On academic performance measures and job application forms


Now that it’s almost graduation time and job-hunting time for new college graduates, I’d like to take up three very timely grammar questions raised in Jose Carillo’s English Forum recently about academic performance and job application and testing forms.

The first question is from Michelle V. who posted this question in the Forum’s Facebook gateway: “Here in my new school, they keep on saying ‘with highest honors.’ Is this correct? I believe this must be ‘with the highest honors.’”

I replied to Michelle: “The precise phrasing is actually ‘with highest honors,’ which is English for the Latin term summa cum laude. In comparison, ‘with high honors’ is magna cum laude, and ‘with honors,’ cum laude. In this context, the phrasing ‘with the highest honors’—made emphatic by the definite article ‘the’—doesn’t correspond to a specific honor level and rather sounds like a gratuitous stretch, perhaps even a boastful exaggeration.”

The second question is from Forum member Justine Aragones: “Is it necessary to put  this declaration at the tail end of a résumé: ‘I hereby certify that the above information is true and correct to the best of my knowledge and belief”?

I replied to Justine: “The language of that statement smacks of legalese, and no level-minded job seeker really would speak or write that way, but it serves the purpose of making the job application a sworn statement. That, of course, warms the cockles of legal-minded recruiters and personnel officers, who need some form of assurance that the applicant at least isn’t making blatant lies in his or her curriculum vitae.”

Lest it be misconstrued that I’m being facetious, I’d like to add a postscript as to how that statement, shorn of legalese, might sound like an authentic educated job-seeker speaking in plain and simple English: “I affirm that this résumé is true and correct.”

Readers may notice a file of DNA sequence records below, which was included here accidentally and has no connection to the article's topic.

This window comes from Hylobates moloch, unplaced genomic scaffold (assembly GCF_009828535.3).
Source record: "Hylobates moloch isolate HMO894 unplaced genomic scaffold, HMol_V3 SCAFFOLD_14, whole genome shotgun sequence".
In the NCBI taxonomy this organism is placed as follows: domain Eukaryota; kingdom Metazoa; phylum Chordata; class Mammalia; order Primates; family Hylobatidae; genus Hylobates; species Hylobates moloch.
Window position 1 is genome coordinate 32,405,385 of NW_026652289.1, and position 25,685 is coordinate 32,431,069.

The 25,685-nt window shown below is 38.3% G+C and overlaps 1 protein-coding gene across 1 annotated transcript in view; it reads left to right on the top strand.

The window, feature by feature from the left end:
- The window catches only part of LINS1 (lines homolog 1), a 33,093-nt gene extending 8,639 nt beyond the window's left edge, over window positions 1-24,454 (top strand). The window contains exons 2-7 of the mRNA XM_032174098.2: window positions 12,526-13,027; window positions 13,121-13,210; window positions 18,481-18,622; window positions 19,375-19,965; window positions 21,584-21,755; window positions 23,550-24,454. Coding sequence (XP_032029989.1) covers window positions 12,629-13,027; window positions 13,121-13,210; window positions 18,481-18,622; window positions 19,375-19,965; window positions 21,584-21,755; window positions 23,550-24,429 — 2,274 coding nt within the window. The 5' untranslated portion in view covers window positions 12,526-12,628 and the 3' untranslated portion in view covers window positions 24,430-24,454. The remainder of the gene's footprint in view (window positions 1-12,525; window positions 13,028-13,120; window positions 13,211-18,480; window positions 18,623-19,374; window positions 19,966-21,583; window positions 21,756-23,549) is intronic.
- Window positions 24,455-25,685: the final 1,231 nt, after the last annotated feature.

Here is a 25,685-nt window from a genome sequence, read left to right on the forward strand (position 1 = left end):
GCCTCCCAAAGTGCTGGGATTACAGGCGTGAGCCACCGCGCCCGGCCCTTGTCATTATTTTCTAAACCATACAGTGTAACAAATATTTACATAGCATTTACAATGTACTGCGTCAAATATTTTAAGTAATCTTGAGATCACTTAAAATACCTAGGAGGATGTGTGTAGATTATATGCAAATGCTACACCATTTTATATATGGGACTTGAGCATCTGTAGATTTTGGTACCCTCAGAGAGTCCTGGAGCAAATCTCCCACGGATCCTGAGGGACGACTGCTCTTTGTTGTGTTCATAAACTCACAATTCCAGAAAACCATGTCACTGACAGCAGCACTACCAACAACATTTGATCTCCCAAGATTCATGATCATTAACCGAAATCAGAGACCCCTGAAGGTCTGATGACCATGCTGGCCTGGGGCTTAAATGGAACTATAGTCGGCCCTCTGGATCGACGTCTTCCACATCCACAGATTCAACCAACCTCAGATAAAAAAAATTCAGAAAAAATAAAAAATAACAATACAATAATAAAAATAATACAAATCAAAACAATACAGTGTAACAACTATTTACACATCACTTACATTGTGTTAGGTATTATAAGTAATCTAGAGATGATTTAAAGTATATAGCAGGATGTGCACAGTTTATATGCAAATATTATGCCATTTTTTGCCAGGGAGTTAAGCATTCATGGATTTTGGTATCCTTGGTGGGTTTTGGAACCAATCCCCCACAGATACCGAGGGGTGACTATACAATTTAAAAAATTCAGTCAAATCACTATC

And the third question is from Forum member Instant Researcher: “Could you please enlighten me about the correct usage of the prepositions ‘in’ and ‘on’ especially in giving test directions? ‘Write your answer (in, on) the blank.’ ‘Write your answer (in, on) the space provided.’ ‘Fill (in, on) the blank.’”

I replied to Instant Researcher: “The sentences you provided involve prepositions for indicating place and location on test material, which could be printed on a sheet of paper, written on a board or chart, or displayed on a computer screen. The general rule for preposition usage in such situations is ‘in’ for an enclosed space, ‘on’ for a surface, and ‘at’ for a point.

“A ‘blank,’ in whatever medium is being used, is an empty surface, so ‘on’ is the correct preposition for Sentence 1: ‘Write your answer on the blank.’

“A ‘space’ allotted for answers to a particular test item is normally enclosed by the test item before it and the test item after it, so ‘in’ is the correct preposition for Sentence 2: ‘Write your answer in the space provided.’

“Sentence 3 is, in practice, an exception to the general rule for the use of ‘in’ and ‘on.’ The context here is that the word ‘blank’ consists of a set of spaces for the entry of data, in contrast to the sense of ‘blank’ in Sentence 1 as simply empty surface. For the verb ‘fill,’ native English speakers idiomatically use ‘in’ to form the prepositional phrase ‘fill in’ in this particular instance: ‘Fill in the blank.’ (‘Fill on the blank’ is frowned upon as unidiomatic, and so with ‘Fill up the blank.’)

“The three particular usages I presented above use the American English Standard; there may be notable variations in the British English Standard. Also, we need to be aware that whatever English standard is used, preposition usage is essentially conventional, even quirkish at times, and that many preposition choices actually have no inherent or discernible logic of their own.”

Visit Jose Carillo’s English Forum at http://josecarilloforum.com. Follow me at Twitter.com @J8Carillo.



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